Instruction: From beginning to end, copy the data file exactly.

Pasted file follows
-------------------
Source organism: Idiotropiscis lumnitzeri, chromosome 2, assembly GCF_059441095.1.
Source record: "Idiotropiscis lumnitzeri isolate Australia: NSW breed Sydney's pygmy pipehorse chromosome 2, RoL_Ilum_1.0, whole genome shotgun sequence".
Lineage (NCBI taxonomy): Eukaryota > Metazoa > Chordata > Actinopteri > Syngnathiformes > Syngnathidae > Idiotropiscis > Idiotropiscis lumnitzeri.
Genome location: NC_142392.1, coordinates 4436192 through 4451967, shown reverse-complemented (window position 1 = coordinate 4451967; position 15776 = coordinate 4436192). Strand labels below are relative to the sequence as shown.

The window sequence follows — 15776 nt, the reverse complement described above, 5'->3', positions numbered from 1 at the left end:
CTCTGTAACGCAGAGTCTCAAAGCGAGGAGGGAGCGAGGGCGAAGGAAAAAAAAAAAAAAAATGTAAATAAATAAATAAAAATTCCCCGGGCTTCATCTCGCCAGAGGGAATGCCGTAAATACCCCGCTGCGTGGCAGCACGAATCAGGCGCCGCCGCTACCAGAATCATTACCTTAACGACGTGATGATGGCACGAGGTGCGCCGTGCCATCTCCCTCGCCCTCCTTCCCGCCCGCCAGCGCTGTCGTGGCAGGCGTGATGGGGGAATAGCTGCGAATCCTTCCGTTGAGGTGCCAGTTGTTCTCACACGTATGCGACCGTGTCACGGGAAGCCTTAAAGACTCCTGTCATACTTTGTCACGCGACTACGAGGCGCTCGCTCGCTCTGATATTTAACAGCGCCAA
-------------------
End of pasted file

Source organism: Idiotropiscis lumnitzeri, chromosome 2, assembly GCF_059441095.1.
Source record: "Idiotropiscis lumnitzeri isolate Australia: NSW breed Sydney's pygmy pipehorse chromosome 2, RoL_Ilum_1.0, whole genome shotgun sequence".
Lineage (NCBI taxonomy): Eukaryota > Metazoa > Chordata > Actinopteri > Syngnathiformes > Syngnathidae > Idiotropiscis > Idiotropiscis lumnitzeri.
Genome location: NC_142392.1, coordinates 4436192 through 4451967, shown reverse-complemented (window position 1 = coordinate 4451967; position 15776 = coordinate 4436192). Strand labels below are relative to the sequence as shown.

The window sequence follows — 15776 nt, the reverse complement described above, 5'->3', positions numbered from 1 at the left end:
CTCTGTAACGCAGAGTCTCAAAGCGAGGAGGGAGCGAGGGCGAAGGAAAAAAAAAAAAAAAATGTAAATAAATAAATAAAAATTCCCCGGGCTTCATCTCGCCAGAGGGAATGCCGTAAATACCCCGCTGCGTGGCAGCACGAATCAGGCGCCGCCGCTACCAGAATCATTACCTTAACGACGTGATGATGGCACGAGGTGCGCCGTGCCATCTCCCTCGCCCTCCTTCCCGCCCGCCAGCGCTGTCGTGGCAGGCGTGATGGGGGAATAGCTGCGAATCCTTCCGTTGAGGTGCCAGTTGTTCTCACACGTATGCGACCGTGTCACGGGAAGCCTTAAAGACTCCTGTCATACTTTGTCACGCGACTACGAGGCGCTCGCTCGCTCTGATATTTAACAGCGCCAA